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Thursday, December 8, 2011

The Experience of Decision Support

Imagine if you would, a world class clinical decision support system.  How would it work?  What would you see?  Now imagine how that system would be integrated into an Electronic Health Record.  How does it work?  What does it do differently?

Now that you've imagined it, let me tell you about the trap that you just fell into.  You've just imagined that CDS and EHR are separate components that can be integrated together.  In reality, a world class clinical decision support system and world class electronic health record would be indistinguishable from each other.  You wouldn't know where one ended and the other began.  It's no longer about decision making and record keeping.

We usually think about CDS answering questions posed to it based on clinician interactions ... checking to ensure that the medication ordered won't interact badly with anything else that the patient is taking, for example, or picking the best antibiotic as the current point int time.  The real way to think about it is much more clever, but also extremely difficult to work out.

What the system really needs to do is work collaboratively with the healthcare provider in ways that a) make his or her work more efficient, and b) address the myriads of details and minutia of medicine so that the provider can focus more on the patient in front of them.  It is this attention to the provider experience with the system where we need to pay attention.  It's not about doing the physician's work, but augmenting their abilities -- putting the right data in front of them, asking the right questions, and providing critical analysis across large volumes of data, all at the right time and in an easy to understand presentation.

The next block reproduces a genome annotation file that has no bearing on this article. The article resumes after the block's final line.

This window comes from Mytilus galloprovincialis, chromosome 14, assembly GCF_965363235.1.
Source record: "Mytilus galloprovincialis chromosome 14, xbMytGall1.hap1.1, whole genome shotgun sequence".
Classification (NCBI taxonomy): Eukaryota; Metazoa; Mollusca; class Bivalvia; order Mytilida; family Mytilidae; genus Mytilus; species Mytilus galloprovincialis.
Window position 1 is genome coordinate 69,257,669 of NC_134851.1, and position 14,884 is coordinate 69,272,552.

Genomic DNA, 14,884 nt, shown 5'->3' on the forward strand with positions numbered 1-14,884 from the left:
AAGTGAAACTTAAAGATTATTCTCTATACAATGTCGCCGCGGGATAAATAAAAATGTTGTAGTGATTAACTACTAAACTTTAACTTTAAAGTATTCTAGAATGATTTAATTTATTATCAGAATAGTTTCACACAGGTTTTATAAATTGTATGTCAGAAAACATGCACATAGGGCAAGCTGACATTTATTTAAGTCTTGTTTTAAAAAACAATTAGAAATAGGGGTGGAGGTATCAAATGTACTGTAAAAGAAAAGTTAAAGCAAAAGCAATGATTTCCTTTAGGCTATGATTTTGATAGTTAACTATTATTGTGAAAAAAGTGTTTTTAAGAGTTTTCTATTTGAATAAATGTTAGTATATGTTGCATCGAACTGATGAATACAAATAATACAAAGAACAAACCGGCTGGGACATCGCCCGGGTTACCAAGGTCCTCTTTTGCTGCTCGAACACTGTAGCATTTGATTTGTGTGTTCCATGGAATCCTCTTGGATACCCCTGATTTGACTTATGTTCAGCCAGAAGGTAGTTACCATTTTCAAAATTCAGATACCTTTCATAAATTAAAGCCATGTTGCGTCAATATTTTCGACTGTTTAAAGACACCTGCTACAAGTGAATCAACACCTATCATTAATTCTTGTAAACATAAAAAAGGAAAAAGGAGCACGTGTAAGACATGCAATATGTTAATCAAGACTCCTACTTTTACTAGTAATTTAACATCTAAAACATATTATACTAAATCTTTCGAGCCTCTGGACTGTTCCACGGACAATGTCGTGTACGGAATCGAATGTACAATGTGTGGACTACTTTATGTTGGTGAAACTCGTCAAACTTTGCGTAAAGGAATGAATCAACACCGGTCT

It's a (workflow) optimization problem and a user interface problem.  It's also a trust problem, because until the provider trusts a system to work with him or her, they won't ever use it to its fullest capability.  There may even be something about the way we train doctors to use technology that may need to change before we'll ever be able to develop such a system.  It's worth thinking about.


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